For the various approaches to achieving temporal cloak, one of the key elements is to create a temporal gap by modulating the group velocity, which is mostly proceeded in fibre-based system [1, 2, 5]. However, it usually need high pump powers to produce large changes in the intensity-dependent refractive index, where other optical processes could limit the ability to achieve cloak. In our previous work, we have demonstrated the modulation of group velocity by applying an external electric field from subluminal to superluminal in z-axis electro-optic photonic crystal (EOPC) in theory . Though slow light has been observed experimentally in y-axis EOPC , it did not provide the evidence of fast light.
In this letter, we presented a tunable temporal gap based on the simultaneous fast and slow light in y-axis EOPC. We verified the existence of fast light both in theory and experiment. By studying the relationship between phase shift (Φ) and phase-mismatching (Δβ), we found that the light experienced an anomalous dispersion near the transmission center and a normal dispersion away from the center, where fast and slow light occurred, respectively. We also obtained the switch between fast and slow light by adjusting the external electric field. The largest observed temporal gap is 541 ps, which is crucial in practical event operation.
2. System and theoretical analysis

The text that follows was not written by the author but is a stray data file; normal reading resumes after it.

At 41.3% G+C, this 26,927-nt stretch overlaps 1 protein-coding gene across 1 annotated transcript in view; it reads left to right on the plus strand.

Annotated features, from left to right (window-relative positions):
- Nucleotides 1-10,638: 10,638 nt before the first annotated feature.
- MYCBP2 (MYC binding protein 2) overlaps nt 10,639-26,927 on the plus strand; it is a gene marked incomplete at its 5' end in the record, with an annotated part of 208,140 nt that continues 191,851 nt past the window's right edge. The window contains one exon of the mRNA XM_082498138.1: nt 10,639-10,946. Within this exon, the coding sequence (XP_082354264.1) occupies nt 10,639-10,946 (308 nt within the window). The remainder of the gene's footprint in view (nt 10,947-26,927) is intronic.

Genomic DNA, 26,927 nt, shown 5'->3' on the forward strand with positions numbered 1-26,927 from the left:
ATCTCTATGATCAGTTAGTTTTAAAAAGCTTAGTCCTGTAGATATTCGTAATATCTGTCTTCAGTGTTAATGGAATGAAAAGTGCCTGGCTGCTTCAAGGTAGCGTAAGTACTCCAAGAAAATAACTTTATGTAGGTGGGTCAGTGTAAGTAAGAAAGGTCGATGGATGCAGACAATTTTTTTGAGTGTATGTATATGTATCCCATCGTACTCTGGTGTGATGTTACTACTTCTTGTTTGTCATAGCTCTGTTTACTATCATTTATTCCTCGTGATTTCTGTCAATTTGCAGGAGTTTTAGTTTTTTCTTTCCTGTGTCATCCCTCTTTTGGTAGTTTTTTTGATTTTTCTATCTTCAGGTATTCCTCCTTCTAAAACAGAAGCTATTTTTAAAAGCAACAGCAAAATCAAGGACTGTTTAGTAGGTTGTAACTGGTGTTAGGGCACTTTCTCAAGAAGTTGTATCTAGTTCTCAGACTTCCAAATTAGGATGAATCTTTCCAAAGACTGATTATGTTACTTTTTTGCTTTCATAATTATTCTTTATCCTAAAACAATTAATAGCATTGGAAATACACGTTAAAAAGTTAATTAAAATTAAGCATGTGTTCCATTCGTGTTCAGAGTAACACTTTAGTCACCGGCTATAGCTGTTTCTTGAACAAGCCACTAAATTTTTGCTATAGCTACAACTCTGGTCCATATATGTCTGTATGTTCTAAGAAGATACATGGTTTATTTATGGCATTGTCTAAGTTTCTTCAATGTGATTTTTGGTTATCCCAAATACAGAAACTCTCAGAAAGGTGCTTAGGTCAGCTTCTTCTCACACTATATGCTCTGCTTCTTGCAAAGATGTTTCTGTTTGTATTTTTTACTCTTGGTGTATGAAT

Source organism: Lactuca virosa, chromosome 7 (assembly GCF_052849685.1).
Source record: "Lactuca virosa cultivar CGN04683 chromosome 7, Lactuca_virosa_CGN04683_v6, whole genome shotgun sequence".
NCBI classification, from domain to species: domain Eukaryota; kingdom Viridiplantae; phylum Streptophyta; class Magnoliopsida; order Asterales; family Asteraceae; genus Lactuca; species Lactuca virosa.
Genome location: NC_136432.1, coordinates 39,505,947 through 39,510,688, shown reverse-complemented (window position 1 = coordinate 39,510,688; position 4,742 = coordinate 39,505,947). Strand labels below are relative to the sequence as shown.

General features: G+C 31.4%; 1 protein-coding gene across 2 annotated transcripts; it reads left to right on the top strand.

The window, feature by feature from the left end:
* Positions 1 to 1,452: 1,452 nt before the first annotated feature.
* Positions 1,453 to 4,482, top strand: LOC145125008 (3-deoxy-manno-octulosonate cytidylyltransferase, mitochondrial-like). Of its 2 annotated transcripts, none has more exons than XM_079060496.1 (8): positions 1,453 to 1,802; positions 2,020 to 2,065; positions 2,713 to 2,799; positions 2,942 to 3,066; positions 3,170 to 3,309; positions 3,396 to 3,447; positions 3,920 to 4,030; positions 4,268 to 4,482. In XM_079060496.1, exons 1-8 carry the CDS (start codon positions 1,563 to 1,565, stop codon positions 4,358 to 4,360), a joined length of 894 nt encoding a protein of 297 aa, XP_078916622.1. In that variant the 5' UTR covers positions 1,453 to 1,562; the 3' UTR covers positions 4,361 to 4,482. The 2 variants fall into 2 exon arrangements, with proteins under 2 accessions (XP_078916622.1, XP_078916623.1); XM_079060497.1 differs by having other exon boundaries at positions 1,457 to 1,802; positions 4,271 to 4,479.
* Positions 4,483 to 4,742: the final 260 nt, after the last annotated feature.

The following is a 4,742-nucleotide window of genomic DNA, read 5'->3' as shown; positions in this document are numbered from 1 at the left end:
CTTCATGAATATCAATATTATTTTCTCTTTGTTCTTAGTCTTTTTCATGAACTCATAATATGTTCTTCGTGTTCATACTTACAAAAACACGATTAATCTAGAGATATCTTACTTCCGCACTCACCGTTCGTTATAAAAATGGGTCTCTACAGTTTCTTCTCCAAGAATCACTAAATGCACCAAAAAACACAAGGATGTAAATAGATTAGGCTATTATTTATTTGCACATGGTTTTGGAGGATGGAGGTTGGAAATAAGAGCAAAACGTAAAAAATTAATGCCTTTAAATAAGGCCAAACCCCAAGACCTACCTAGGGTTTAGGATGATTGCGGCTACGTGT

Figure 1 shows the schematic of our temporal cloak system based on the simultaneous fast and slow light. The electro-optic photonic crystal, acting as the dispersion element, is constructed by applying y-axis external electric field on a z-cut periodically poled lithium niobate, where the optical nonlinearity can be modulated by the external electric field. Another key element of temporal cloak is time lens, which can produce a quadratic phase shift in time. It has been created by electro-optic modulation [13,16] and nonlinear optics [17,18]. We have widely studied cascaded second-order nonlinearities in our previous work [19–21]. It can be used as the time lens, since we have presented that the electro-optic effects and second-order nonlinearity can be implemented simultaneously by designing the periodical structure of the nonlinear crystal . In our configuration, the first time lens separates the incident continuous probe wave λ0 into two parts, λ+ and λ−. Then they inject to the first EOPC (with external electric field Ey = 0.1 V/μm) simultaneously, where λ+ and λ− locate at the slow- and fast-light region of the transmission, respectively. After propagating through the crystal, the two waves are separated in time since λ+ is delayed and λ− is advanced, which will create a temporal gap, where an event occurs. The gap is closed when the light passes through the second EOPC. Under Ey=0.2 V/μm, the transmission spectrum shifted right (about 0.3 nm in experiment, shown in Fig. 3(a)). The shift causes the change of phase shift, which makes λ+ and λ− locate at the reverse dispersion regions (λ+ → λ′+, λ− → λ′−, and λ+ = λ′+, λ− = λ′−). The second time lens restores the probe light to its initial state at λ0. Therefore, the event located in the temporal gap remains undetected, which is regarded as cloaked.